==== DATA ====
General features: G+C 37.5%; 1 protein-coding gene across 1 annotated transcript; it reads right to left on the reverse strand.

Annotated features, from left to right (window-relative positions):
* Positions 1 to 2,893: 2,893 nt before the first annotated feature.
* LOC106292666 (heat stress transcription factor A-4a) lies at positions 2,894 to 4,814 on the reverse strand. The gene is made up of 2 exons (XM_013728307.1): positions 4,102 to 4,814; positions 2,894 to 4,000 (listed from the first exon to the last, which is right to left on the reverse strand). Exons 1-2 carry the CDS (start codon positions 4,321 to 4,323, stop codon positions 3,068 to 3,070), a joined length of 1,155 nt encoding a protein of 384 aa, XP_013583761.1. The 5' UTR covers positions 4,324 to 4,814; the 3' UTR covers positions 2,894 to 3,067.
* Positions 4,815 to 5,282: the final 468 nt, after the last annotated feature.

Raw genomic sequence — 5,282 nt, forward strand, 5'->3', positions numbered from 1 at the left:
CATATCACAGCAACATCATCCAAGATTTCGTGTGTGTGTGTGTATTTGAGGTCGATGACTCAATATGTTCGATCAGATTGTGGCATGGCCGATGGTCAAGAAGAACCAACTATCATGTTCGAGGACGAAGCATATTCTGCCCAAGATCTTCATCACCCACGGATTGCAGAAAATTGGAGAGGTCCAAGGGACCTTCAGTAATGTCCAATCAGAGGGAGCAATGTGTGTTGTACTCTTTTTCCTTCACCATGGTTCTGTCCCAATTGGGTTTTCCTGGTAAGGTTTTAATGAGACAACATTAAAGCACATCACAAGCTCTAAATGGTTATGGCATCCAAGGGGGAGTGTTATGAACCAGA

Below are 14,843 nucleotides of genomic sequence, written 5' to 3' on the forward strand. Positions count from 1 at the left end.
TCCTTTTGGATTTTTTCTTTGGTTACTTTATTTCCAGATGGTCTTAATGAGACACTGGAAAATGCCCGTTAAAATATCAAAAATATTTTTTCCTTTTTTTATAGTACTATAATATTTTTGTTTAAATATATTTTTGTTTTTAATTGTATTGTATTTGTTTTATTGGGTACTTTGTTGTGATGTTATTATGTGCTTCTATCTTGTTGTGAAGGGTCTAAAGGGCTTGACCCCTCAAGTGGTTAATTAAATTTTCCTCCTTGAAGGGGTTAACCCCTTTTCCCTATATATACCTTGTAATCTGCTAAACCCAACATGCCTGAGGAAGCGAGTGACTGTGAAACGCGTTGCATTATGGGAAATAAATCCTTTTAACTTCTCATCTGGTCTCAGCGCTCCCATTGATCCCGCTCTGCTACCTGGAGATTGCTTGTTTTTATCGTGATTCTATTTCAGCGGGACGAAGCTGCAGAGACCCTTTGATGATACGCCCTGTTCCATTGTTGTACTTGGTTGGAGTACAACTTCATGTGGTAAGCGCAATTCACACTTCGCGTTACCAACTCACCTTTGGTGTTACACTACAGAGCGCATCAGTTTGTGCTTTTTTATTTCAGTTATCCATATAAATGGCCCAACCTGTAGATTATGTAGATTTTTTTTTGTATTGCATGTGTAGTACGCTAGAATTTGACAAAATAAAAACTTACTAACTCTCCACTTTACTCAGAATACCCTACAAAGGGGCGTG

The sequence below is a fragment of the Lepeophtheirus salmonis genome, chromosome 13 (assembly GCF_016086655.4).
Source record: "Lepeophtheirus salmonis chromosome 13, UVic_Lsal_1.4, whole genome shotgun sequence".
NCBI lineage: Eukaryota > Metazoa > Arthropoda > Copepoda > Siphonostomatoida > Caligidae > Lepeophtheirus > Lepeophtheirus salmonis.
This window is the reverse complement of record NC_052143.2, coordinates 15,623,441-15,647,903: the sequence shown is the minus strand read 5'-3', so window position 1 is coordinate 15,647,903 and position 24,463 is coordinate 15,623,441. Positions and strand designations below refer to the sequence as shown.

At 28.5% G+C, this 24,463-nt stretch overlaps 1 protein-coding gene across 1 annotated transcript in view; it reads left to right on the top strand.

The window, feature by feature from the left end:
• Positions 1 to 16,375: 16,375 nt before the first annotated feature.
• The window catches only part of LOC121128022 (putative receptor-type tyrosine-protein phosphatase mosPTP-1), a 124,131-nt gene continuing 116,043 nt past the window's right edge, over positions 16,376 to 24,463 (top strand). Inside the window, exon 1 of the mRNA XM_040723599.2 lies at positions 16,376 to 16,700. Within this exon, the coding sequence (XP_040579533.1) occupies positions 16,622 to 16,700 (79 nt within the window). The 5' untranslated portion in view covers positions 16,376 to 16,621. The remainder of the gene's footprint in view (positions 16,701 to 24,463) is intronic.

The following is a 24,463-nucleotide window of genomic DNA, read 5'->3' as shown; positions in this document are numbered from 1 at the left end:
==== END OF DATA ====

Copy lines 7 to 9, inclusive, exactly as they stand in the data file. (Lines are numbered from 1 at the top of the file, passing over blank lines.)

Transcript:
CATATCACAGCAACATCATCCAAGATTTCGTGTGTGTGTGTGTATTTGAGGTCGATGACTCAATATGTTCGATCAGATTGTGGCATGGCCGATGGTCAAGAAGAACCAACTATCATGTTCGAGGACGAAGCATATTCTGCCCAAGATCTTCATCACCCACGGATTGCAGAAAATTGGAGAGGTCCAAGGGACCTTCAGTAATGTCCAATCAGAGGGAGCAATGTGTGTTGTACTCTTTTTCCTTCACCATGGTTCTGTCCCAATTGGGTTTTCCTGGTAAGGTTTTAATGAGACAACATTAAAGCACATCACAAGCTCTAAATGGTTATGGCATCCAAGGGGGAGTGTTATGAACCAGA

Below are 14,843 nucleotides of genomic sequence, written 5' to 3' on the forward strand. Positions count from 1 at the left end.
TCCTTTTGGATTTTTTCTTTGGTTACTTTATTTCCAGATGGTCTTAATGAGACACTGGAAAATGCCCGTTAAAATATCAAAAATATTTTTTCCTTTTTTTATAGTACTATAATATTTTTGTTTAAATATATTTTTGTTTTTAATTGTATTGTATTTGTTTTATTGGGTACTTTGTTGTGATGTTATTATGTGCTTCTATCTTGTTGTGAAGGGTCTAAAGGGCTTGACCCCTCAAGTGGTTAATTAAATTTTCCTCCTTGAAGGGGTTAACCCCTTTTCCCTATATATACCTTGTAATCTGCTAAACCCAACATGCCTGAGGAAGCGAGTGACTGTGAAACGCGTTGCATTATGGGAAATAAATCCTTTTAACTTCTCATCTGGTCTCAGCGCTCCCATTGATCCCGCTCTGCTACCTGGAGATTGCTTGTTTTTATCGTGATTCTATTTCAGCGGGACGAAGCTGCAGAGACCCTTTGATGATACGCCCTGTTCCATTGTTGTACTTGGTTGGAGTACAACTTCATGTGGTAAGCGCAATTCACACTTCGCGTTACCAACTCACCTTTGGTGTTACACTACAGAGCGCATCAGTTTGTGCTTTTTTATTTCAGTTATCCATATAAATGGCCCAACCTGTAGATTATGTAGATTTTTTTTTGTATTGCATGTGTAGTACGCTAGAATTTGACAAAATAAAAACTTACTAACTCTCCACTTTACTCAGAATACCCTACAAAGGGGCGTG